Ocean City News in Brief

brief this week, the town’s legal counsel tells the City Council to reconsider
the ban on K-2, the City Hall parking lot becomes an official revenue source
and grilling in public lots will now require a city permit.

Council Changes Mind On

Ordinance To Ban Substance

Last week, the City
Council voted to move forward with a ban of the controversial herbal spice K-2
as it did with the psychoactive plant Salvia Divinorum last summer.

This week, City
Solicitor Guy Ayres advised the council to essentially recant its decision and
simply adhere to the state’s law already in place.

“There are five chemical
compounds that are sprayed onto the otherwise legal spice or herb that creates
the synthetic cannabanoid,” said Ayres. “What I’m told is that there are a
number of different compounds that could be sprayed on this herb that would
make it a different product entirely. 
So since there are innumerable different chemical compounds, the state’s
law deems it to be an analog drug and it’s on the DEA’s list as well, so I
would recommend that you simply treat it as written in the state’s law.”

Ocean City Police Chief
Bernadette DiPino said that the controversial product essentially disappeared
from Boardwalk stores’ shelves several weeks ago, after a letter was sent out
to all retailers who were carrying K-2, to remove it from their shelves, as per
the DEA’s addition of the substance to it’s ‘drug of concern’ list.

Ayres believed that the
state’s law was the reason that the product was removed so quickly.

Mayor Rick Meehan said
that the important thing is that the product is off the store’s shelves, but
expects the situation to never really go away entirely.

“There will probably be
a new product next year, and we will address that when it comes out, but
regardless of which ordinance we follow, the important thing is that it isn’t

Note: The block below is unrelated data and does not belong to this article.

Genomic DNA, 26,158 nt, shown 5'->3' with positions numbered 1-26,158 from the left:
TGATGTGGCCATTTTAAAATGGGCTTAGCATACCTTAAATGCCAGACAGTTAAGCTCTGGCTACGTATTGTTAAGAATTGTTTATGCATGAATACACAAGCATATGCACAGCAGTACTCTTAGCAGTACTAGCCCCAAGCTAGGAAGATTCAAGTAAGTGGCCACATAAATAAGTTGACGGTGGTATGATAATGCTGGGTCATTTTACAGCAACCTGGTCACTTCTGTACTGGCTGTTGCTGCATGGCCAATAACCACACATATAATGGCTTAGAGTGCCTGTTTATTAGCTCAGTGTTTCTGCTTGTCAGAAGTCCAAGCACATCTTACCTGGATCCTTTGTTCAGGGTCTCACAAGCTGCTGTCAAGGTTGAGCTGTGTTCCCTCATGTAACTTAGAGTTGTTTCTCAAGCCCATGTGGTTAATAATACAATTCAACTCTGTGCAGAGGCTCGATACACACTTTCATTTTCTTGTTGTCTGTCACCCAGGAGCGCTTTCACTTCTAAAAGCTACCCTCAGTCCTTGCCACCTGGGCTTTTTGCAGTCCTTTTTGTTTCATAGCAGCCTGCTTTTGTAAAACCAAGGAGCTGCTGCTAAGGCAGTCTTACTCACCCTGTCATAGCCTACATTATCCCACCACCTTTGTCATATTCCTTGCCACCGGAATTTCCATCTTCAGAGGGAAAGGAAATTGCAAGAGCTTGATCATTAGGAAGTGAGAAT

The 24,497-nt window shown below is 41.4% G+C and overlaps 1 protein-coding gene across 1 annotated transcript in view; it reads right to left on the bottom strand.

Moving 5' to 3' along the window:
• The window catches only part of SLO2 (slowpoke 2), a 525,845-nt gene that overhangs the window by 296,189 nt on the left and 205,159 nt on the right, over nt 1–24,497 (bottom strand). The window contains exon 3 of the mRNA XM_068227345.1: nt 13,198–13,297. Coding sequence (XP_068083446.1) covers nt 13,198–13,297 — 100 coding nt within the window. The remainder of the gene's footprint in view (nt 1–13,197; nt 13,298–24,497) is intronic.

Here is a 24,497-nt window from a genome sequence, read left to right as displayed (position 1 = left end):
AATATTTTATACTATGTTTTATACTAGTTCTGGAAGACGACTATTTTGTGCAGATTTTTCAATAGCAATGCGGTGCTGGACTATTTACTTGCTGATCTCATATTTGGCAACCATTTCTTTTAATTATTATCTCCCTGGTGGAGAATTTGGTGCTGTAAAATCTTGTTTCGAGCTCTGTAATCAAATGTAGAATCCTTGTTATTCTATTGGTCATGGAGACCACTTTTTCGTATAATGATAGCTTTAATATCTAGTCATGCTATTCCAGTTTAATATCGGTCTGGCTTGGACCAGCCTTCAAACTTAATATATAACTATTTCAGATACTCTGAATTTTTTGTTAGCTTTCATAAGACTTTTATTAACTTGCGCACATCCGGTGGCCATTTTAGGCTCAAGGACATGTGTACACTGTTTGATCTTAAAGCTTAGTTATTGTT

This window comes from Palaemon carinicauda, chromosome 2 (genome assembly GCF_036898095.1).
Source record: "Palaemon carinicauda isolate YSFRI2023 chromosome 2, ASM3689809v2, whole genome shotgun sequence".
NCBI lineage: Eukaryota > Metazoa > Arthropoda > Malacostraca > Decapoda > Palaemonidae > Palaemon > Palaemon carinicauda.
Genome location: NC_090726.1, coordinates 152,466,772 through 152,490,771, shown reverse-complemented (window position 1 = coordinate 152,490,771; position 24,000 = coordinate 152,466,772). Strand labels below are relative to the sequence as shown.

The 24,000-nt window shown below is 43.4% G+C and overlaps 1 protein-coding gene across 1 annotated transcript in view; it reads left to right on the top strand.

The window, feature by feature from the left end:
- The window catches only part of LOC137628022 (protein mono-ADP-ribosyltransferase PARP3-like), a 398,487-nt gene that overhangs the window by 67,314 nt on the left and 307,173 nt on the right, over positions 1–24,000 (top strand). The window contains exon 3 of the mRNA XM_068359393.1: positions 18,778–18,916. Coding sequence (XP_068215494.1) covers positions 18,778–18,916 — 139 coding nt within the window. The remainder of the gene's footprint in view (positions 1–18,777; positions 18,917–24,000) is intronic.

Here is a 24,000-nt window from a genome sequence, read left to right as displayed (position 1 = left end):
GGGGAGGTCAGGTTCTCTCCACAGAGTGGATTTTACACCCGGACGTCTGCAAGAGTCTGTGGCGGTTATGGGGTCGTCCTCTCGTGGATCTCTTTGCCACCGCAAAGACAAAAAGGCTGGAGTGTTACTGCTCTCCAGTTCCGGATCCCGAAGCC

allowed to be in our resort,” Meehan said.

City Eyes Restrictions

On Grilling In Public

After concerns over an
abundance of grilling at the city’s Inlet parking lot were brought to light,
the council moved to pass stricter regulations on what is allowable in the town
of Ocean City.

On Monday night, the
first reading of a new ordinance that would require anyone who wants to grill
on city-owned parking lots to have a town issued permit to do so.

The existing town
ordinance already outlaws grilling or any open fire-related activity (bonfires,
etc) without a town issued permit, but according to City Solicitor Guy Ayres,
the new ordinance that will be voted on Monday at City Hall, will just add
public parking lots to the verbiage and exempt a few other items.

“As per the
conversations on Tuesday, I will write in exemptions from authorized grilling
stations on public property that are allowable,” said Ayres.

Simply put, places like
Northside Park, which have built-in grilling stations, will still be allowable
without a permit for private use, but if someone wants to park in the Inlet lot
and have a makeshift tailgate party, the town issued permit will be required.
Over the course of recent summers, day-trippers have reportedly been having
miniature tailgate parties by their vehicles featuring charcoal and gas grills,
among other things.

“I think the biggest
concern was the Inlet parking lot, and what was happening down there, said
Council President Joe Mitrecic. “We don’t want to make people have to go get a
permit every time they want to cook a hot dog.”

City Hall Lot Becomes

A Revenue Source

The first week of
Cale-pay parking fees at City Hall has come and gone in Ocean City, and town
officials say that there have been few complaints and a number of users.

Despite being known by
locals as one of the free spots to park in downtown Ocean City over the years,
the council voted several weeks ago to charge a $1 an hour fee for parking post
5pm during the week, and all day and night on the weekends.

Although there is no
real estimation on how much revenue the change will add to the town’s bottom
line, town officials said this week that the lot is being utilized by visitors
and revenue is coming in, with little opposition.

The change, which was
pitched by Councilwoman Mary Knight, was, in part, a way for the council to
make up for lost revenue in their attempt to install parking meters on 146th
Street, which was estimated at bringing in roughly $38,000 annually.

Residents and property
owners on 146th Street sent a barrage of complaints and expressed
their disdain for the idea publicly last month, which caused the council to
change their parking strategy.

City officials also
noted that attendees of evening meetings at City Hall would be given a free
parking token on the day of the meeting.